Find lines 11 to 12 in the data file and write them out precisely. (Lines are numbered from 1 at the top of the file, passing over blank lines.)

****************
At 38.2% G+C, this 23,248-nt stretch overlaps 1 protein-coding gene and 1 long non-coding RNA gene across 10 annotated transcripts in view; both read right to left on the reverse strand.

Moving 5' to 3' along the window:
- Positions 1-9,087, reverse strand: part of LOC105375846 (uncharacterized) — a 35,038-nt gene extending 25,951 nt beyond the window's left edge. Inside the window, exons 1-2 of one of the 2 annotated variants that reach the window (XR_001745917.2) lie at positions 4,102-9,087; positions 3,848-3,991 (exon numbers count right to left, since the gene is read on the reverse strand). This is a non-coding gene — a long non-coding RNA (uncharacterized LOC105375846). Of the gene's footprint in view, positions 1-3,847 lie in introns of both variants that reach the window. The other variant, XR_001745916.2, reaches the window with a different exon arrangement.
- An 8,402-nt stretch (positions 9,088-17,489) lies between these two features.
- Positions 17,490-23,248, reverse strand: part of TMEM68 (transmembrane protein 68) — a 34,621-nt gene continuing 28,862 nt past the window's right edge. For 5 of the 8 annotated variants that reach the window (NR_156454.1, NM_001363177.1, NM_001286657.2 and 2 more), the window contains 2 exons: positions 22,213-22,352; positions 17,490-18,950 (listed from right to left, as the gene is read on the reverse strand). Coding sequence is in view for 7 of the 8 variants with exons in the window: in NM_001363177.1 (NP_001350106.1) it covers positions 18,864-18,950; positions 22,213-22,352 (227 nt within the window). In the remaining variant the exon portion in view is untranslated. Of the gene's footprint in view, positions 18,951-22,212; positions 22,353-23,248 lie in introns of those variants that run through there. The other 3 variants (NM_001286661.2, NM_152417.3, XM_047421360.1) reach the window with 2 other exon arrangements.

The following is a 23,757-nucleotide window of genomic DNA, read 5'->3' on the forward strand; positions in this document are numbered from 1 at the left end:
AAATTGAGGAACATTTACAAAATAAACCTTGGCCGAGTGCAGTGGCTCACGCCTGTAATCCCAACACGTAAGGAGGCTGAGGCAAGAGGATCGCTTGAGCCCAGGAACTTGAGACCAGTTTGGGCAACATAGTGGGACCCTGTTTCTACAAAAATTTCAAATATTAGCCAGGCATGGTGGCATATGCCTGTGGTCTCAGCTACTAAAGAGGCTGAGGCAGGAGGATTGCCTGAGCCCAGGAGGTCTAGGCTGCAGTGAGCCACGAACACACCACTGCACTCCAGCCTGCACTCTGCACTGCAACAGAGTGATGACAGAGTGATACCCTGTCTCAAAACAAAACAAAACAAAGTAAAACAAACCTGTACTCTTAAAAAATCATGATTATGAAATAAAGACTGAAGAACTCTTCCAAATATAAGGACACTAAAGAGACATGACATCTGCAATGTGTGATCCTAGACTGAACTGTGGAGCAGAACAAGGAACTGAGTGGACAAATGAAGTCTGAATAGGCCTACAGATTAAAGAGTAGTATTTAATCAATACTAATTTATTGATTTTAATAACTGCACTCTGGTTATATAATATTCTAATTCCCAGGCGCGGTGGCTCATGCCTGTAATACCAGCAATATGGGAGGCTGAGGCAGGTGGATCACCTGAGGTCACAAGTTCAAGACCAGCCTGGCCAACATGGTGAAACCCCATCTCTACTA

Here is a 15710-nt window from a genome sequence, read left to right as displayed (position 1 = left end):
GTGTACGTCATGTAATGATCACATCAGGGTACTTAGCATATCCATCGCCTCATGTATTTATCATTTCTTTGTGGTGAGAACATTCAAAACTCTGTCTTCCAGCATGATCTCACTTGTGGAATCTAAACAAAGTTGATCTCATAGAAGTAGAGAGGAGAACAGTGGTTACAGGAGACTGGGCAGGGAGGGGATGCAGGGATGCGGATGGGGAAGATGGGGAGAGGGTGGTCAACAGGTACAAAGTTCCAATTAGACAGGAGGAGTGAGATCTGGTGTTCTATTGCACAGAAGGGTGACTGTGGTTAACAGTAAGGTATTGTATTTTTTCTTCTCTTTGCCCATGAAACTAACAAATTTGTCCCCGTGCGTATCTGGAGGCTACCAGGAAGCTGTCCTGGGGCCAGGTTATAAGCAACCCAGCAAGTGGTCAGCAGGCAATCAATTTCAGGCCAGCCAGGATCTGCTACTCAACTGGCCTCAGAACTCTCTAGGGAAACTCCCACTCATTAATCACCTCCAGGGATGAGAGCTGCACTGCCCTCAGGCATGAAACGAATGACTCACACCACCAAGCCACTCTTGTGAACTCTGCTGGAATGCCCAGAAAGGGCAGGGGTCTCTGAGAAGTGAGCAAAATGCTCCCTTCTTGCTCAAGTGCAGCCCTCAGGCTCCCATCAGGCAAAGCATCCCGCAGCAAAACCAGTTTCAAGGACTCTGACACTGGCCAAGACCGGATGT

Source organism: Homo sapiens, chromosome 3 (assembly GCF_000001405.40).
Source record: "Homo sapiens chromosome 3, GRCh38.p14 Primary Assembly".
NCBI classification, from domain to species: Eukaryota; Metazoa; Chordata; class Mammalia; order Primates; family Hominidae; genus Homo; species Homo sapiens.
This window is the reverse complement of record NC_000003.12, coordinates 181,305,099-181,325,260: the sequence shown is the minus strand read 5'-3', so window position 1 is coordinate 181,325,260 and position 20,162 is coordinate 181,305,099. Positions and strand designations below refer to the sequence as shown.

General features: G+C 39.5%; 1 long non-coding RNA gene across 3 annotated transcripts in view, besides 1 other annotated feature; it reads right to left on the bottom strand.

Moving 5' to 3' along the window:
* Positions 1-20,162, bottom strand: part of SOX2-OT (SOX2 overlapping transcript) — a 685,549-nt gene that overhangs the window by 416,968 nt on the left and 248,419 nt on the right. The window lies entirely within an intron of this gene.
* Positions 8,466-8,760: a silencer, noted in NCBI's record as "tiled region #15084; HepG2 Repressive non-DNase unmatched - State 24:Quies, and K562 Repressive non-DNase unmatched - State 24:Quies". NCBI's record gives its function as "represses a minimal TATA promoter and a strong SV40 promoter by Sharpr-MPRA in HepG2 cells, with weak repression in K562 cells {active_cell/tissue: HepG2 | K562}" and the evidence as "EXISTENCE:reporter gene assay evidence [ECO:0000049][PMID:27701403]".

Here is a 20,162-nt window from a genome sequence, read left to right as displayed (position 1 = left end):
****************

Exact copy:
Source record: "Homo sapiens chromosome 3, GRCh38.p14 Primary Assembly".
NCBI classification, from domain to species: Eukaryota; Metazoa; Chordata; class Mammalia; order Primates; family Hominidae; genus Homo; species Homo sapiens.